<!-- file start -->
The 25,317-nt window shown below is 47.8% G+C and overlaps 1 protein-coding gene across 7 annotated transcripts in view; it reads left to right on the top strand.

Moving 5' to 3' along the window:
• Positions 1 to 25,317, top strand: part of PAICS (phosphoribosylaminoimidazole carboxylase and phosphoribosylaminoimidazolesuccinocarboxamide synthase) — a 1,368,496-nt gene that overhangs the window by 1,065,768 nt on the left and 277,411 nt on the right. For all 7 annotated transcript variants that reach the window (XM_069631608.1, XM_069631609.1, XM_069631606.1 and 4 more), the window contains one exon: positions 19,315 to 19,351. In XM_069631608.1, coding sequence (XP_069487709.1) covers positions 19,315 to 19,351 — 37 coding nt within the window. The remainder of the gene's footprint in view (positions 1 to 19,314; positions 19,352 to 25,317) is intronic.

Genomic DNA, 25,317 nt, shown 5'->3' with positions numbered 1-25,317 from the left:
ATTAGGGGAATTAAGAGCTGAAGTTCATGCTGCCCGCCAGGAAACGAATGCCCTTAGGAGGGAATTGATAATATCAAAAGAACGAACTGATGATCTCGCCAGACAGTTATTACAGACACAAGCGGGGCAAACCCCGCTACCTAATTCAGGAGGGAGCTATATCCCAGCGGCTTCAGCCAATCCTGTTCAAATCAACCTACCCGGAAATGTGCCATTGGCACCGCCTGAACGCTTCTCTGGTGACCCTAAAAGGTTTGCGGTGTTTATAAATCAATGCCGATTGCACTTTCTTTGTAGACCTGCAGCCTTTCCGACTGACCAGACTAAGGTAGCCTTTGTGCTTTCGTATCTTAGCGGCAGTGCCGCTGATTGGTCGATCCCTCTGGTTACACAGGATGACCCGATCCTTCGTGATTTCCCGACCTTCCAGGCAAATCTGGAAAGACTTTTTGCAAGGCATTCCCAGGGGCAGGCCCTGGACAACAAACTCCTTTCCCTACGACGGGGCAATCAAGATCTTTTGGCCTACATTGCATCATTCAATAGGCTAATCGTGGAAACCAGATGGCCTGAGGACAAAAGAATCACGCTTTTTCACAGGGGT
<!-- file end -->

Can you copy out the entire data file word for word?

The 25,317-nt window shown below is 47.8% G+C and overlaps 1 protein-coding gene across 7 annotated transcripts in view; it reads left to right on the top strand.

Moving 5' to 3' along the window:
• Positions 1 to 25,317, top strand: part of PAICS (phosphoribosylaminoimidazole carboxylase and phosphoribosylaminoimidazolesuccinocarboxamide synthase) — a 1,368,496-nt gene that overhangs the window by 1,065,768 nt on the left and 277,411 nt on the right. For all 7 annotated transcript variants that reach the window (XM_069631608.1, XM_069631609.1, XM_069631606.1 and 4 more), the window contains one exon: positions 19,315 to 19,351. In XM_069631608.1, coding sequence (XP_069487709.1) covers positions 19,315 to 19,351 — 37 coding nt within the window. The remainder of the gene's footprint in view (positions 1 to 19,314; positions 19,352 to 25,317) is intronic.

Genomic DNA, 25,317 nt, shown 5'->3' with positions numbered 1-25,317 from the left:
ATTAGGGGAATTAAGAGCTGAAGTTCATGCTGCCCGCCAGGAAACGAATGCCCTTAGGAGGGAATTGATAATATCAAAAGAACGAACTGATGATCTCGCCAGACAGTTATTACAGACACAAGCGGGGCAAACCCCGCTACCTAATTCAGGAGGGAGCTATATCCCAGCGGCTTCAGCCAATCCTGTTCAAATCAACCTACCCGGAAATGTGCCATTGGCACCGCCTGAACGCTTCTCTGGTGACCCTAAAAGGTTTGCGGTGTTTATAAATCAATGCCGATTGCACTTTCTTTGTAGACCTGCAGCCTTTCCGACTGACCAGACTAAGGTAGCCTTTGTGCTTTCGTATCTTAGCGGCAGTGCCGCTGATTGGTCGATCCCTCTGGTTACACAGGATGACCCGATCCTTCGTGATTTCCCGACCTTCCAGGCAAATCTGGAAAGACTTTTTGCAAGGCATTCCCAGGGGCAGGCCCTGGACAACAAACTCCTTTCCCTACGACGGGGCAATCAAGATCTTTTGGCCTACATTGCATCATTCAATAGGCTAATCGTGGAAACCAGATGGCCTGAGGACAAAAGAATCACGCTTTTTCACAGGGGT